Wednesday, May 29, 2013

Once upon the tracks of Mumbai - Book Review

A few weeks back, I had an email from Rishi Vohra, the author of Once upon the tracks of Mumbai, asking if I would be willing to review his debut novel Once upon the tracks of Mumbai. After checking out his website and reading the blurbs in it, I agreed.
The book has a well though out, robust plot. The story revolves around the protagonist - Balwant Srivastav aka Babloo. "They" said that [Babloo] had psychiatric porblems. That [he] was autistic. "They" said that [he] was schizophrenic and psychotic. That [he] had split personality disorder. "They" stand for every one in Babloo's world - his parents, his brother, his doctor, his neighbours. Every one, that is, except Vandana - the love of Babloo's life. Vandana is a modern day woman who yearns for the typical fairy tale romance. She waits for the Prince Charming who will take her away from her dreary life at the railway colony.
Into this simple love story, enters Railway Man - a real life hero whose mission in life seems to be the prevention of crimes along the railway tracks of Mumbai.
Will Vandana find her Prince Charming or will she, like millions of her country women, settle for a person of her parents' choice?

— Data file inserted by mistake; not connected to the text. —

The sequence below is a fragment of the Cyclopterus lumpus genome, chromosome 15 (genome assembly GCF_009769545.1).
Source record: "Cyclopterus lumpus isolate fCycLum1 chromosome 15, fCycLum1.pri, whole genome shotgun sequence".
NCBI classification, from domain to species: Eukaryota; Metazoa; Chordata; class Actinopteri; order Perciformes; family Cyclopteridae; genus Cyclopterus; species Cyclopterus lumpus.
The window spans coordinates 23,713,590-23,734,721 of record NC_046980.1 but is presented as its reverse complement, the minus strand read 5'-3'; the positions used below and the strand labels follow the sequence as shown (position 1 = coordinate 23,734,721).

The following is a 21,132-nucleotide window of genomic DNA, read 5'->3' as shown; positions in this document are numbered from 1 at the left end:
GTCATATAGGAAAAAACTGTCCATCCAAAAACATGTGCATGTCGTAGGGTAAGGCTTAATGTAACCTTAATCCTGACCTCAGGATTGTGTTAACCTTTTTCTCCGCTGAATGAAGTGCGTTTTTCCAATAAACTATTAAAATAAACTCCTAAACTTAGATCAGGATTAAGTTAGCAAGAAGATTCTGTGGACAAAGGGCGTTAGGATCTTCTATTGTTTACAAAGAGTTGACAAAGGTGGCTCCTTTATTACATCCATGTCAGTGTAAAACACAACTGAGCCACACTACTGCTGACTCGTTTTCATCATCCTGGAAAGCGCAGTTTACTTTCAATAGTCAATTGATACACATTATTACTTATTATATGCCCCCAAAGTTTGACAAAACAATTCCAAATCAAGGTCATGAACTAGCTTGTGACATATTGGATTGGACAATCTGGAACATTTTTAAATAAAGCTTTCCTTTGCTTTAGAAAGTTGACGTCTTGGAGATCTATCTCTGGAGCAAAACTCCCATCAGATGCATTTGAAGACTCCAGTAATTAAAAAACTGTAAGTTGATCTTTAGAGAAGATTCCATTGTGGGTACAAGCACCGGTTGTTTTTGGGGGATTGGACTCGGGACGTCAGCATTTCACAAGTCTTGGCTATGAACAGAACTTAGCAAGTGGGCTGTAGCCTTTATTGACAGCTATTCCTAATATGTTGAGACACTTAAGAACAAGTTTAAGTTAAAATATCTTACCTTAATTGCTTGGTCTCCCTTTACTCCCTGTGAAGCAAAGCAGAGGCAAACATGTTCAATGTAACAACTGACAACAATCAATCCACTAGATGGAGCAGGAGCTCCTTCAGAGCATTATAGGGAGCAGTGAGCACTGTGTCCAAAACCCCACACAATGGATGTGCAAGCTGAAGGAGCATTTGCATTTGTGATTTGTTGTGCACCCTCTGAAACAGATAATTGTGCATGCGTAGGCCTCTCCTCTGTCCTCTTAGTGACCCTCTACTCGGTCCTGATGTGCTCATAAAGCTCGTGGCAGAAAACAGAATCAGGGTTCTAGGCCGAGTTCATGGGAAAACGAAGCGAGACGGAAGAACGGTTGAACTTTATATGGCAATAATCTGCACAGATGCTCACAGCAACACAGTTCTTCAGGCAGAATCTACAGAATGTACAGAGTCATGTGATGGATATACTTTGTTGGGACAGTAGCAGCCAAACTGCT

What about Babloo's love for her? Will it succeed?
Who is Railway Man?
To find out, pick up a copy of the book today.
What I liked about the novel:
The crisp narrative and the robust plot.
The way in which the characters have been sketched. Every character is well thought out and readers will be able to identify with the characters and the situations that the characters find themselves in. The girl with dreams in her eyes, the middle class parents who worry about what their neighbours will say, the hurry to get their daughter married off before she becomes "too old", the rich road side Romeo and his side kicks, the parents who make no attempt to understand their autistic child - these are people that exist outside the realms of this book, in the world around you and me.
The unusual choice of protagonist. I have rarely come across an Indian author who chooses as his protagonist, a person with a mental illness. I laughed and cried with Babloo, feeling sad that he existed only at the periphery of his family's everyday life and felt happy that he felt strong enough to ignore what everybody said about him.
Overall, Once Upon the Tracks of Mumbai is a wonderful, breezy read and at a price of Rs 175, definitely value for money - a purchase that you will not regret.
For more information on the book/author, please visit 


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